Darfur activists claim Fidelity success
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Activists targeting investors in listed companies with interests in Sudan appear to have secured their first big victory with the sale by Fidelity Investments of most of its US holdings in PetroChina.
The activist coalition, formed to press the Khartoum government to act to end the genocide in Darfur, has been pushing Fidelity and other funds managers to divest from PetroChina because of its parent company’s oil business in Sudan.
Fidelity, the world’s largest mutual funds company, announced in a filing in the US that it had sold 91 per cent of its American Depositary Receipts in PetroChina in the first quarter of this year.
Fidelity did not say why it had sold the shares but the move is likely to embolden the coalition to increase pressure on other foreign investors to do the same.
Warren Buffett’s Berkshire Hathaway, the largest foreign portfolio investor in PetroChina, has rebuffed similar demands to sell its shares in the oil company.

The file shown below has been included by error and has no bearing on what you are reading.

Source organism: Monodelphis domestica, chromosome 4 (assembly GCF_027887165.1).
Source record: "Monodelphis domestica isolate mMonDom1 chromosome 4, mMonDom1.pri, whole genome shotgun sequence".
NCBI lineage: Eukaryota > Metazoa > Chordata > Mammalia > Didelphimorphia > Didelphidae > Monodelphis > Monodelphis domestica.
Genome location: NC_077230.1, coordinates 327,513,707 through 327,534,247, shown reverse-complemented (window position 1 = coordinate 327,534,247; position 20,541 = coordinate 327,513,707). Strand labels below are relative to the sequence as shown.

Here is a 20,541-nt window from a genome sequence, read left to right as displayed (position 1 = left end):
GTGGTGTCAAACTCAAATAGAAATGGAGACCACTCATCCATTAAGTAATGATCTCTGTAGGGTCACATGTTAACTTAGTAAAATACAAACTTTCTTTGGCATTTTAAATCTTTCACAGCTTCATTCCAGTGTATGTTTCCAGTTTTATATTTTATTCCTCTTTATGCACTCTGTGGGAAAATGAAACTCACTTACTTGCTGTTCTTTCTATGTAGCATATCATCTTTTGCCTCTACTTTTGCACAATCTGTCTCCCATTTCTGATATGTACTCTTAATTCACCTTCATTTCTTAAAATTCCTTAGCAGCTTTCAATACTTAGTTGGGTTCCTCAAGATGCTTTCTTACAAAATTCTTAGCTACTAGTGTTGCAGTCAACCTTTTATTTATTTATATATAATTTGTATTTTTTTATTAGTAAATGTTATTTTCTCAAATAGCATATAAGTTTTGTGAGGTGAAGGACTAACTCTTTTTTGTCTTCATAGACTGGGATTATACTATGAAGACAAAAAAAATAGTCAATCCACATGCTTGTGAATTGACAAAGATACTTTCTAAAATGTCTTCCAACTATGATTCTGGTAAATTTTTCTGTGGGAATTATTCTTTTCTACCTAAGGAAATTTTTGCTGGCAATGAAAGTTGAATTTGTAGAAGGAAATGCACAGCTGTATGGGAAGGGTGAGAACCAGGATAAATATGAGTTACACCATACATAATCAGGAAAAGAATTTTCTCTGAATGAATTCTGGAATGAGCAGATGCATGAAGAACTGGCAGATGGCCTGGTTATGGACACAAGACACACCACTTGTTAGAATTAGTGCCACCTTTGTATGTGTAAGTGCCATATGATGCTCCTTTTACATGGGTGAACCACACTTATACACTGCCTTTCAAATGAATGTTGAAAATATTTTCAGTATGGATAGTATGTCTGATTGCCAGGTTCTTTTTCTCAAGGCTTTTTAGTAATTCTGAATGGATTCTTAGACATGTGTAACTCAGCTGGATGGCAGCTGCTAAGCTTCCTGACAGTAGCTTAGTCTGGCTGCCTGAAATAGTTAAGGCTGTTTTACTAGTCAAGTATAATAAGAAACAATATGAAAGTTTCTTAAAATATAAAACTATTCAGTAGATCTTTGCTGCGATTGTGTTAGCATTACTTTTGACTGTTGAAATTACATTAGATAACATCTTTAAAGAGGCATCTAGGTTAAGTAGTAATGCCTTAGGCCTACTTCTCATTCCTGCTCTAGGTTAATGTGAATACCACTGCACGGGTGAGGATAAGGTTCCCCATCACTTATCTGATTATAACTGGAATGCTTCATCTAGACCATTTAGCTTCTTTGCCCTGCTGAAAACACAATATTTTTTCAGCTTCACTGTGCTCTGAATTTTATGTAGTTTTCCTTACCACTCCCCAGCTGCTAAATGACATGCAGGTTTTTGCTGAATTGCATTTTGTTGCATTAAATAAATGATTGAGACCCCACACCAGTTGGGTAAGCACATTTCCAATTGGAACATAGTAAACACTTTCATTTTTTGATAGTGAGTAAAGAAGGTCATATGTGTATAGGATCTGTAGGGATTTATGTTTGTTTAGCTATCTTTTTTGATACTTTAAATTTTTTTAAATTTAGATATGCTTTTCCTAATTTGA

Fidelity still holds significant numbers of shares in PetroChina’s Hong Kong-listed vehicle.
PetroChina has been a profitable investment for funds that secured stock early.
PetroChina listed at HK$1.27 in 2000 and on Wednesday closed up 0.1 per cent at HK$10.14 in Hong Kong.
PetroChina said on Wednesday the company “had not heard” of the Fidelity sale.
China National Petroleum Corp, PetroChina’s state-owned parent company and the country’s largest oil and gas enterprise, owns the largest single share in the consortium that dominates Sudan’s oil industry, in partnership with other foreign investors.
The Darfur coalition has targeted China because it believes Beijing’s financial support for Khartoum, combined with its position as a permanent member of the UN Security Council, have been pivotal in diluting international pressure over the Darfur issue.
In spite of the sometimes bellicose defence by Beijing and its state enterprises of the country’s soaring investments in Africa, Chinese interests are working hard behind the scenes to battle the negative perception in the West about their activities on the continent.
The big state oil companies, PetroChina, Sinopec and CNOOC, which all have interests in Africa, are working on “Corporate Social Responsibility” plans for the continent.
Separately, the use of divestiture as a political tool in the United States took a step forward on Wednesday when the Democratic heads of two House committees, Barney Frank and Tom Lantos, as well as Senator Barack Obama, introduced the Iran Sanctions Enabling Act to “empower” Americans to divest from foreign companies that invest in Iran’s energy sector.
“Pressuring companies to cut their financial ties with Iran is critical to ensuring that sanctions have their intended result,” Mr Obama said. The George W. Bush administration has stated its opposition to the bill.